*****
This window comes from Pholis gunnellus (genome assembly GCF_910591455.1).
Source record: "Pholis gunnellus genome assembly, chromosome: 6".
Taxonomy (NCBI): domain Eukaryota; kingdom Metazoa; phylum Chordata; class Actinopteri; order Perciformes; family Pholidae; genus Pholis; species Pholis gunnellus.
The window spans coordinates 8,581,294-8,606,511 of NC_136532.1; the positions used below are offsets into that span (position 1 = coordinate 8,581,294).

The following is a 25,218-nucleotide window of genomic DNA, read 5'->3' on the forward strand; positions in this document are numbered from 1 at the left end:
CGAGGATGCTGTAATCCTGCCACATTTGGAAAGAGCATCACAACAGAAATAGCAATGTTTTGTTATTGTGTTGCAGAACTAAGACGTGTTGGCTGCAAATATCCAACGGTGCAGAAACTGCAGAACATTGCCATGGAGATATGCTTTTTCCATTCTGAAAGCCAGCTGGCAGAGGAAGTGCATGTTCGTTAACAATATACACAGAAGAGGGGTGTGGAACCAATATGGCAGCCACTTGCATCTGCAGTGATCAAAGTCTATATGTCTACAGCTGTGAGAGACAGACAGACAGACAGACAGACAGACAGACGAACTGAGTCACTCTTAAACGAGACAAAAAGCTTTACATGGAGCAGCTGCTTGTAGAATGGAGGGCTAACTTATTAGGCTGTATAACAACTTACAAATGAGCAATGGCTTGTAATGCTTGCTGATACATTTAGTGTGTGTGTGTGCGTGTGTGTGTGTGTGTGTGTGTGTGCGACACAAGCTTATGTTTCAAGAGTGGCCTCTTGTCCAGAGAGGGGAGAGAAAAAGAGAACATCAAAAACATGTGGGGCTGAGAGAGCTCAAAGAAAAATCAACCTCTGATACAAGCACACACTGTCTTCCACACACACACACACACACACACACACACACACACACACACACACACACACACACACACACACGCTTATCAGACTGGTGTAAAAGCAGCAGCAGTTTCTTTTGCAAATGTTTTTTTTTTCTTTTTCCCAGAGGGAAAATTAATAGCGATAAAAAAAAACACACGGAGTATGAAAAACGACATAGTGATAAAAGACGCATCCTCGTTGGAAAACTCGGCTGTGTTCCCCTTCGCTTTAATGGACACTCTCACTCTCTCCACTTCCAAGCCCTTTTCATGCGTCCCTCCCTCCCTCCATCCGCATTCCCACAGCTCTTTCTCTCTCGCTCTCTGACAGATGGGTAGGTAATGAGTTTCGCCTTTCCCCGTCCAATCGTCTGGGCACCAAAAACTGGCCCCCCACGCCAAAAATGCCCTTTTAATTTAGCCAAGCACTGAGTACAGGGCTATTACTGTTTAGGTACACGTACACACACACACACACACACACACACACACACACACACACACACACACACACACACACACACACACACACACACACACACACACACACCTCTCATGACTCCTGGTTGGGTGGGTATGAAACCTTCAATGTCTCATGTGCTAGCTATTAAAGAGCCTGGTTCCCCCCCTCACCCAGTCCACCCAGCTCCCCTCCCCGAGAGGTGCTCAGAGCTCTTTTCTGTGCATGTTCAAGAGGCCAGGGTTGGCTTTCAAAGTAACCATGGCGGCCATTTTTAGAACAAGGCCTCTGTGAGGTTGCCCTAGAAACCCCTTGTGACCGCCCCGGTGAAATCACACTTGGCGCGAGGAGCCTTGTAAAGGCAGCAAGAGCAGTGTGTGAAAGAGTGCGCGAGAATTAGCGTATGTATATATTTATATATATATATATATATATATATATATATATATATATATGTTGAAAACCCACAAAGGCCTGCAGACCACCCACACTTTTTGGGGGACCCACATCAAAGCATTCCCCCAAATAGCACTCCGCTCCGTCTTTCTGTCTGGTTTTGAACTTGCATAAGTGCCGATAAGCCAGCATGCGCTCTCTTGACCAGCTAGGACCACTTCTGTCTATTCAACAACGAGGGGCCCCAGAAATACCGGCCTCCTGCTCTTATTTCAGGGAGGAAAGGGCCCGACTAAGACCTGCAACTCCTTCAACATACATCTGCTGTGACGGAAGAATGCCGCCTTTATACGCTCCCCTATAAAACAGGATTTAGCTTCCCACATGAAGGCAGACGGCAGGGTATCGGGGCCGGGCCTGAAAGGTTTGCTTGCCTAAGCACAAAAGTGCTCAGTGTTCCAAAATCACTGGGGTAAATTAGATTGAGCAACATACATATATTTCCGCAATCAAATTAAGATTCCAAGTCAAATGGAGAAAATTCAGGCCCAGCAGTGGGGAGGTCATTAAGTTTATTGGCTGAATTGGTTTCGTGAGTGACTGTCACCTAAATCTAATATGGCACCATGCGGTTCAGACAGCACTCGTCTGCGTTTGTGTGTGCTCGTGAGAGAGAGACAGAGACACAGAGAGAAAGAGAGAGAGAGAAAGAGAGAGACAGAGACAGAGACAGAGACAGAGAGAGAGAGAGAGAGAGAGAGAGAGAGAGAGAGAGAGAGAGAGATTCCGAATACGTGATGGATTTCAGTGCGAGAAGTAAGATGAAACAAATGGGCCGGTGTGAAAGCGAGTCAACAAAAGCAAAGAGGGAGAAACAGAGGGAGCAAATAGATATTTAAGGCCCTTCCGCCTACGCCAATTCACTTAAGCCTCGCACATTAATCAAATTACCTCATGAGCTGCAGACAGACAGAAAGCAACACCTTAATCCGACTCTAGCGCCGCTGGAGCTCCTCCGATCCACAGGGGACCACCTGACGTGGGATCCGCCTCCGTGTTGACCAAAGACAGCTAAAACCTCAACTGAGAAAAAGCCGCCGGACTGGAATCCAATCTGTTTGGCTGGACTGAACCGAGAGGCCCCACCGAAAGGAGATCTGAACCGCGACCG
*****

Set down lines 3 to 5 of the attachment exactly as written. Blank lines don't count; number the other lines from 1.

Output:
Taxonomy (NCBI): domain Eukaryota; kingdom Metazoa; phylum Chordata; class Actinopteri; order Perciformes; family Pholidae; genus Pholis; species Pholis gunnellus.
The window spans coordinates 8,581,294-8,606,511 of NC_136532.1; the positions used below are offsets into that span (position 1 = coordinate 8,581,294).

The following is a 25,218-nucleotide window of genomic DNA, read 5'->3' on the forward strand; positions in this document are numbered from 1 at the left end: